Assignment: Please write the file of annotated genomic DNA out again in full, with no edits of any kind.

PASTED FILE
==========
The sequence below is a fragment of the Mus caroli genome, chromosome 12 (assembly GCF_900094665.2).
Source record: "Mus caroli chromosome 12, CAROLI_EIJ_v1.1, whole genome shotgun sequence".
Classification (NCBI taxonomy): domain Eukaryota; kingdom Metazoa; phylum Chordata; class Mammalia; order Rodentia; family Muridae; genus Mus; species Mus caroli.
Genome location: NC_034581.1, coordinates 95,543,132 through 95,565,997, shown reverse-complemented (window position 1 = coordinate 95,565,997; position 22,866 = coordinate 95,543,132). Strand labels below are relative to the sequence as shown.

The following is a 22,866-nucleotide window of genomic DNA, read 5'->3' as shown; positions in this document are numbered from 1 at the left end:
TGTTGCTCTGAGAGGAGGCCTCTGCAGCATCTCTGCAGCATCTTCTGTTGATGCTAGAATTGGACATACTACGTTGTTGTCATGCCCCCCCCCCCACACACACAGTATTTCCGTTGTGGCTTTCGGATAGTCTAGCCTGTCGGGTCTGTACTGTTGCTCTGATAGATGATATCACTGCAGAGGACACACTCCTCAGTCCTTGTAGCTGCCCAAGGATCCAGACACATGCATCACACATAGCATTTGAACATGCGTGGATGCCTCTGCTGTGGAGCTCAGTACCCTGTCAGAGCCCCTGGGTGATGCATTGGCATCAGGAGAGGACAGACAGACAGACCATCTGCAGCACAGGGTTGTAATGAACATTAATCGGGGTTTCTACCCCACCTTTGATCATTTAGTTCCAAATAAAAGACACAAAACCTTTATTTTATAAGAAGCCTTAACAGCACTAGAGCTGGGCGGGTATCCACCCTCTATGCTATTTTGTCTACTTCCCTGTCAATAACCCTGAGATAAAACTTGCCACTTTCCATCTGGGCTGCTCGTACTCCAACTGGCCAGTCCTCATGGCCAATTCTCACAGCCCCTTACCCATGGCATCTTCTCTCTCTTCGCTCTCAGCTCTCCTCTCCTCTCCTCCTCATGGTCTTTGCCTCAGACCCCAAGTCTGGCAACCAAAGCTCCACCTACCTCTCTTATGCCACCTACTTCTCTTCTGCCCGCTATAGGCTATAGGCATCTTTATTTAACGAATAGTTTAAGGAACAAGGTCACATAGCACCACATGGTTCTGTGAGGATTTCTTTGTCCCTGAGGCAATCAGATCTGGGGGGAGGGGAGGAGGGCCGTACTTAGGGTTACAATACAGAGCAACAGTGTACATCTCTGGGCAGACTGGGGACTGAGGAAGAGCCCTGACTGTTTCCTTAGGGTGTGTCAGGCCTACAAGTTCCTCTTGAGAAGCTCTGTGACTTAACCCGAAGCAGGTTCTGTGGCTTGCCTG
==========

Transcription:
The sequence below is a fragment of the Mus caroli genome, chromosome 12 (assembly GCF_900094665.2).
Source record: "Mus caroli chromosome 12, CAROLI_EIJ_v1.1, whole genome shotgun sequence".
Classification (NCBI taxonomy): domain Eukaryota; kingdom Metazoa; phylum Chordata; class Mammalia; order Rodentia; family Muridae; genus Mus; species Mus caroli.
Genome location: NC_034581.1, coordinates 95,543,132 through 95,565,997, shown reverse-complemented (window position 1 = coordinate 95,565,997; position 22,866 = coordinate 95,543,132). Strand labels below are relative to the sequence as shown.

The following is a 22,866-nucleotide window of genomic DNA, read 5'->3' as shown; positions in this document are numbered from 1 at the left end:
TGTTGCTCTGAGAGGAGGCCTCTGCAGCATCTCTGCAGCATCTTCTGTTGATGCTAGAATTGGACATACTACGTTGTTGTCATGCCCCCCCCCCCACACACACAGTATTTCCGTTGTGGCTTTCGGATAGTCTAGCCTGTCGGGTCTGTACTGTTGCTCTGATAGATGATATCACTGCAGAGGACACACTCCTCAGTCCTTGTAGCTGCCCAAGGATCCAGACACATGCATCACACATAGCATTTGAACATGCGTGGATGCCTCTGCTGTGGAGCTCAGTACCCTGTCAGAGCCCCTGGGTGATGCATTGGCATCAGGAGAGGACAGACAGACAGACCATCTGCAGCACAGGGTTGTAATGAACATTAATCGGGGTTTCTACCCCACCTTTGATCATTTAGTTCCAAATAAAAGACACAAAACCTTTATTTTATAAGAAGCCTTAACAGCACTAGAGCTGGGCGGGTATCCACCCTCTATGCTATTTTGTCTACTTCCCTGTCAATAACCCTGAGATAAAACTTGCCACTTTCCATCTGGGCTGCTCGTACTCCAACTGGCCAGTCCTCATGGCCAATTCTCACAGCCCCTTACCCATGGCATCTTCTCTCTCTTCGCTCTCAGCTCTCCTCTCCTCTCCTCCTCATGGTCTTTGCCTCAGACCCCAAGTCTGGCAACCAAAGCTCCACCTACCTCTCTTATGCCACCTACTTCTCTTCTGCCCGCTATAGGCTATAGGCATCTTTATTTAACGAATAGTTTAAGGAACAAGGTCACATAGCACCACATGGTTCTGTGAGGATTTCTTTGTCCCTGAGGCAATCAGATCTGGGGGGAGGGGAGGAGGGCCGTACTTAGGGTTACAATACAGAGCAACAGTGTACATCTCTGGGCAGACTGGGGACTGAGGAAGAGCCCTGACTGTTTCCTTAGGGTGTGTCAGGCCTACAAGTTCCTCTTGAGAAGCTCTGTGACTTAACCCGAAGCAGGTTCTGTGGCTTGCCTG